This past week has seen facebook fill the headlines with the Cambridge Analytica scandal. It has surfaced the challenge and responsibility companies and brands have in collating, hosting, sharing and using data.
Facebook itself being a highly trusted brand is dependent on the billions of users that divulge so much about themselves on the platform and are seemingly under the illusion that they control the privacy of who sees what they share.
In the midst of this, the headlines paint a gloomy picture of brands not taking the responsibility seriously and questioning whether they should have such access.
I believe that the more open world in which we live today in has potential to be used for good by brands. If brands use data responsibly to serve more relevant information to a specific audience, surely that can be good thing for everyone? As a consumer, i want suggestions or information that is relevant to me, not to be bombarded by irrelevant messages.
This doesn’t discount the huge responsibility brands have in how they handle people’s data. Paul Blockney’s article on this topic I found particularly helpful in navigating what this means. The three principles he describes are important for all brand marketers to take heed of:
- Manipulate data, not people
- Deliver a behavioral return on investment
- Be obsessed with data transparency
Read more about this here
The struggle for a brand marketer is not just about handling data with care, it’s also about knowing how to even get started. With 2.5 Exabytes of data produced everyday by internet users, so many posts, pictures, reviews and videos at our disposal, it can be overwhelming working out how to navigate it all. Today it’s not just data, it’s navigating the complex world of ‘Big Data’. In fact, Getting Digital Right report by Millward Brown found that only 41% of brands felt confident in their organization’s use of Big Data.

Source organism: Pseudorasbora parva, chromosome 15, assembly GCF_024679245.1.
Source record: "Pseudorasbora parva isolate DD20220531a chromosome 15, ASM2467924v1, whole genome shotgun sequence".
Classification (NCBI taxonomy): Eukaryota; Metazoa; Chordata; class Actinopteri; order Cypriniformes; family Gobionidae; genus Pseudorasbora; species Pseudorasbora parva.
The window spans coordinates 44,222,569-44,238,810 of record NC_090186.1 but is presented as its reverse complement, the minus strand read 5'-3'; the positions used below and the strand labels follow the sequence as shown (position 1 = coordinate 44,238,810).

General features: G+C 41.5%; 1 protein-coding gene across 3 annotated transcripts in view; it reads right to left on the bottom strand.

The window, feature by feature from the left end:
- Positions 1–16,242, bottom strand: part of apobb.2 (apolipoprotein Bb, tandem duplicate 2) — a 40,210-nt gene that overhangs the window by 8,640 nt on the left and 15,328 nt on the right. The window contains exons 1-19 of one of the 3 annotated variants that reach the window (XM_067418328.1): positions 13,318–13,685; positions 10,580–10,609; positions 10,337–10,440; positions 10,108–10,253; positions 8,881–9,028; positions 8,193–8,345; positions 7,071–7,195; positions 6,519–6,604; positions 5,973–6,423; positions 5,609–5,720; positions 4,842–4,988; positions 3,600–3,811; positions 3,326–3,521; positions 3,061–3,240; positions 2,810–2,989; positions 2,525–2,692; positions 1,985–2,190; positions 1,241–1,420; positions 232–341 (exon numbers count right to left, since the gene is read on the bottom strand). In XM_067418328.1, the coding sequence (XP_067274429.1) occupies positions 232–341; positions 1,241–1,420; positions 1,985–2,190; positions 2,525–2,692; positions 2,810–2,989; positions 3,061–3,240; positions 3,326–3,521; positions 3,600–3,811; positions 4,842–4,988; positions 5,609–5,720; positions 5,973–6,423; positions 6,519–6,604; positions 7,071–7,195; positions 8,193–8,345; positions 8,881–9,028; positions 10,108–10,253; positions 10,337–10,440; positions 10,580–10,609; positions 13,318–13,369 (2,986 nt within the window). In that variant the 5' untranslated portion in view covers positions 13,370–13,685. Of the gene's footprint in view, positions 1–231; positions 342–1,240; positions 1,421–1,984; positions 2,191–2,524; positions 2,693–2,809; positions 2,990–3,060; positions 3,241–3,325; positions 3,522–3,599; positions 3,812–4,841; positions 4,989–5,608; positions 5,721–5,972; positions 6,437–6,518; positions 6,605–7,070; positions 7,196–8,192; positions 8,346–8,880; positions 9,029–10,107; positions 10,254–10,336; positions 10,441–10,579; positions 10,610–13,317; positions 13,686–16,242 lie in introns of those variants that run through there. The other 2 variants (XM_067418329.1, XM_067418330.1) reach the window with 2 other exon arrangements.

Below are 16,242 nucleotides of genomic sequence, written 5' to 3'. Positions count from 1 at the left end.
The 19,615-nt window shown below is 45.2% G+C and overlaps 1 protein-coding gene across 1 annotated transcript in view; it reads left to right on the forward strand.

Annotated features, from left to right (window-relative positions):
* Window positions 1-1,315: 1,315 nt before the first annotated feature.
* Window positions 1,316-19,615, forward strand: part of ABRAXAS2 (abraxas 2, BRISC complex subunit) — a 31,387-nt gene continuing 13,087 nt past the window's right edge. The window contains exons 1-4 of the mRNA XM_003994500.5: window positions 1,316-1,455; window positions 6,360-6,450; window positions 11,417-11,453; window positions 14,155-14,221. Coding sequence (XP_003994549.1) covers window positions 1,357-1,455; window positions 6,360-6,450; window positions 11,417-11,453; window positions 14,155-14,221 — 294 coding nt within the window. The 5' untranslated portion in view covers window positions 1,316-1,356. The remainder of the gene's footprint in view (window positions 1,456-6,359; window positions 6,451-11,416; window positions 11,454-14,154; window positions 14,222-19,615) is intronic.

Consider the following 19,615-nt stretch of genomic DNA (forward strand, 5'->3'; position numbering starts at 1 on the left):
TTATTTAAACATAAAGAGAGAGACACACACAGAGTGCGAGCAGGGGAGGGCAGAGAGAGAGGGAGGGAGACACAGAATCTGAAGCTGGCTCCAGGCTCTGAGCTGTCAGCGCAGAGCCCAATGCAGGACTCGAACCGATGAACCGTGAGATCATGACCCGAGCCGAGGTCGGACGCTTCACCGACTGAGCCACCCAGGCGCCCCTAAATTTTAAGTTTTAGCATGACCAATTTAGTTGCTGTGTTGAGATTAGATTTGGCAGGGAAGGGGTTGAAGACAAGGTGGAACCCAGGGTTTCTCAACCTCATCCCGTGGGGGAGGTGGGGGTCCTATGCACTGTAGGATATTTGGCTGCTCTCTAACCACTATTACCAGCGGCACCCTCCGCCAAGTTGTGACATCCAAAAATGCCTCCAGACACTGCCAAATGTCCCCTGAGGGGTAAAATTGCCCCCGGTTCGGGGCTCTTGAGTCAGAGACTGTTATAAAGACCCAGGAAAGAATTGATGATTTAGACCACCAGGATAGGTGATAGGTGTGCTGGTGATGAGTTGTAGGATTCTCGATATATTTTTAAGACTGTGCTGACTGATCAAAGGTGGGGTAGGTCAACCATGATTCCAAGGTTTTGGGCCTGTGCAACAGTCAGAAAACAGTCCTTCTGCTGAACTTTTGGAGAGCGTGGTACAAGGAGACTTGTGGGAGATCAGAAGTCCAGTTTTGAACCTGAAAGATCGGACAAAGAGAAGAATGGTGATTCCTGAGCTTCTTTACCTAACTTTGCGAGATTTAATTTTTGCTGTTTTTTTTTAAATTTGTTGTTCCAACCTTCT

Despite valiant efforts such as this to light-heartedly ‘big up’ the potential of Big Data, the struggle remains real…
I loved Walker Smith’s advice for brand marketers on how to tackle Big Data. He suggests that we should be bringing it to bear where more means better, specifically:
- where there is little or no data currently available
- where existing data is flawed because of things like weak or indirect measures or untimely, slow collection or reporting
- to enrich established, well-understood models of marketing engagement
- to facilitate more robust experimentation via A/B testing
Read more here
The struggle is real guys and gals. As technology evolves, and digital ways open up even more data streams brands must find a way to responsibly navigate this. Handling data with care, transparency and being fully conscious of the people the data connects to should be at the forefront of all brand marketers’ minds. And, as daunting as ‘Big Data’ purports to be, it pays to consider how it can be used incrementally on top of the data you already have to improve understanding of the audience. I’ll leave you with this to ponder… in the words of Big Fat Jewish “peace out, I’ve got more stuff to learn”.